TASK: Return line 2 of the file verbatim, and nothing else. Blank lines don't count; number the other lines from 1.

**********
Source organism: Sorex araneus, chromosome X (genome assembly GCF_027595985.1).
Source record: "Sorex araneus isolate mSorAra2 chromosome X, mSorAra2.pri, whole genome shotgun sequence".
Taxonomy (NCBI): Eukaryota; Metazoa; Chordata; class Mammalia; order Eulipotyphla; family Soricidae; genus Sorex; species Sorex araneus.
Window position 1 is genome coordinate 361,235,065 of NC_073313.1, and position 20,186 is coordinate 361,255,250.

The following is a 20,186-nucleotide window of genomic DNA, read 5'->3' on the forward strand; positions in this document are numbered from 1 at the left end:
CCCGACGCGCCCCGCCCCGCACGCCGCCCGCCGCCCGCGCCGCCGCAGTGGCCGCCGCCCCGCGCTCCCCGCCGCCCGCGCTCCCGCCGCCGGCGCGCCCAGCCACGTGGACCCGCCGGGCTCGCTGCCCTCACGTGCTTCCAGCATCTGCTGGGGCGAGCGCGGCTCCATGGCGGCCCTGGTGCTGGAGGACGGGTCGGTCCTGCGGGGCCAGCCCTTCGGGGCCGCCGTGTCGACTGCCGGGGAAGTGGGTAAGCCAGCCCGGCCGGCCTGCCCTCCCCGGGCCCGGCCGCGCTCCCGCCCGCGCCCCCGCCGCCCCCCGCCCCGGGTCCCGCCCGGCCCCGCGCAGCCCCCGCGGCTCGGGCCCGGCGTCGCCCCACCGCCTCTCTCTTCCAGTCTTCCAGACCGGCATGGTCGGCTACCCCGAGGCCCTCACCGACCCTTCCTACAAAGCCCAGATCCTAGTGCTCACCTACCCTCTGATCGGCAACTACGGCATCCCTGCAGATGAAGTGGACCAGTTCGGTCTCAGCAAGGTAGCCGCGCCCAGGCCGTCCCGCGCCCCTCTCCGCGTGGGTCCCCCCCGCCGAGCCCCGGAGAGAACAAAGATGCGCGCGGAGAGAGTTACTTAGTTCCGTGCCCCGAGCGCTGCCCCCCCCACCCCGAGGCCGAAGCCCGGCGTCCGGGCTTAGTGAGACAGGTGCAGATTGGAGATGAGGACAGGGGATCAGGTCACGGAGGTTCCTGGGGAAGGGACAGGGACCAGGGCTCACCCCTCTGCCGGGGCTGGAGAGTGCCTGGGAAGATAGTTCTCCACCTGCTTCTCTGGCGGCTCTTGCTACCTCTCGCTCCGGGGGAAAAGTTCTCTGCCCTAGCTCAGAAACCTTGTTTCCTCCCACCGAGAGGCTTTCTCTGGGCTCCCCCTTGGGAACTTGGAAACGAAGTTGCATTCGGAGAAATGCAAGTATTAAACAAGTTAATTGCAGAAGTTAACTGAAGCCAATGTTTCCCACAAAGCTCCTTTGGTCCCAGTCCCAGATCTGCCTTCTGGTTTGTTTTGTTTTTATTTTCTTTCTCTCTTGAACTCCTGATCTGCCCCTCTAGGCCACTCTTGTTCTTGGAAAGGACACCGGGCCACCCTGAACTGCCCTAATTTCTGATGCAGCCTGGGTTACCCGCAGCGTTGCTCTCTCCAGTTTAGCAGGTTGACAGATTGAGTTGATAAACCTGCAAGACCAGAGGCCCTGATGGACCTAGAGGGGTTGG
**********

Source record: "Sorex araneus isolate mSorAra2 chromosome X, mSorAra2.pri, whole genome shotgun sequence".